In Skills, we had to record three counseling sessions that we did with another student in class. The first time was horrible. It’s so incredibly awkward to hear and see yourself! But it is truly helpful. You get to see your little tics, you watch your body language, you get feedback from other students and your professor on what you could have said or things you did well. Then, second semester you get placed at a practicum site with 4-5 other School Counseling students based on your preferences. I am with a group of people who want to do most of their work at an elementary school, so this semester we are at O’Farrell High School, a charter school in Southeast San Diego.

Being at practicum has been an incredible experience. I really get to practice the skills I picked up last semester in real time with real students. I think one of the most valuable experiences at practicum is understanding more about myself as a counselor and what works best for me. We have to record our sessions again this semester and each week, my professor observes me in a live counseling session. These experiences have been so beneficial as I continue to learn about the counseling profession and myself as a counselor. We also do guidance lessons where we create curriculum and give the lessons to a variety of classes based off of what the school needs. As much as I love my students, I have to say that being in a small group with a few members of my cohort has been so fun and such a great learning experience! We get to watch each other grow and support each other as we all learn together.

Overall, I would say that practicum has been my favorite part of the School Counseling program so far! It has been challenging at times, but I would not change any of it. I am excited to continue practicing my skills and learning more at my field work site next year!


International Experience: Japan

April 24, 2017

A blog post from SOLES MA in School Counseling Ambassador, Amy Liechty:

Hello – my name is Amy! I’m a first year student in the school counseling program at USD. Today I’m writing about a global studies trip to Japan with Dr. Erika Cameron.

The trip, the highlight of our course on human development, was the experience of a lifetime. Dr. Cameron, or as we like to call her, “DCam”, packed our days full of adventure. We attended university lectures, visited kindergarten classrooms, served the homeless, and even spent the day at an international high school. Between academic experiences, I also wandered the streets of Tokyo, discovered hidden sushi counters in Toyama, and stared in awe at the cherry blossoms blooming everywhere we looked.

Building relationships with the counselors and educators we met along the way really made the country come alive. Our conversations profoundly changed the way I think about human development and my work as a counselor. In particular, our experience abroad encouraged me to reflect on my ideas about parenting, group identity, and how we develop a sense of self.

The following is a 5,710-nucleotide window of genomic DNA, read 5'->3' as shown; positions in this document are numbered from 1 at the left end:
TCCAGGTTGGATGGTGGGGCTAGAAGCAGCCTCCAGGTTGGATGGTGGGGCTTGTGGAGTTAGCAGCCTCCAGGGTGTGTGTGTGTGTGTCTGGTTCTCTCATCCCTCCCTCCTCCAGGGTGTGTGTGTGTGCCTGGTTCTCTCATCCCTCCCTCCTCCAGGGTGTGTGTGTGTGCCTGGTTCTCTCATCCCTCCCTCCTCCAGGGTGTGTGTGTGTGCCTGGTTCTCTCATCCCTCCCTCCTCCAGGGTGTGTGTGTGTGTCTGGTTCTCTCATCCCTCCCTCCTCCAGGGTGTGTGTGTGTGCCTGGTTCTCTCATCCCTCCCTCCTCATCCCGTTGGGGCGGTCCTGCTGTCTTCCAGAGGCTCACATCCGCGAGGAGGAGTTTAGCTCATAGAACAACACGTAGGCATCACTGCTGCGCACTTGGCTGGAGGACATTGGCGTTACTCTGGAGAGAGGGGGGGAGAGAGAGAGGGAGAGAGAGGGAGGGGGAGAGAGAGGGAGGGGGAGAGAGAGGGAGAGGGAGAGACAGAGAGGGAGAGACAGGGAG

A week later, I’m still mulling over these ideas. But, I know building a philosophy of human development and counseling is the work of a lifetime. Sometimes, seeing the world through new eyes is the best way to learn and grow. I am grateful to have inspiring peers and excellent professors to walk with me as I continue the journey in the U.S. and beyond.

Cherry Blossoms (1)


April 3, 2017

A blog post from SOLES MA in Nonprofit Leadership and Management Ambassador, Gail Wingfield:

I graduated from college a long, long time ago, way before laptop computers and cell phones. Since then my life has unfolded in ways I could not have anticipated. I have explored the depths of myself as well as exotic places like India. I taught meditation, raised a family and have spent over twenty years working for a nonprofit dedicated to presenting live theater to the San Diego community. When a group of passionate individuals work to bring a production to the stage there is rarely a dull moment, and yet a few years ago I started to take stock of my life and ask myself, “Is this it? What other options do I have?”

I’ll be honest. At first, going back to school did not enter my mind. When I heard about SOLES and started to consider the possibility, trepidation arose. Am I too old to go back to school? What if I don’t get accepted? What if I get in, but can’t handle the challenge? How am I going to pay for it? Then a video by Steve Harvey popped up on Facebook. He said, you have to jump in order to soar. Those words hit home. I submitted my application and have never looked back. The program has already given me so much, with more to come. Returning to school was one of the best decisions I ever made. For anyone hesitating to apply, you can do it! It won’t be easy, but it will be rewarding. Jump!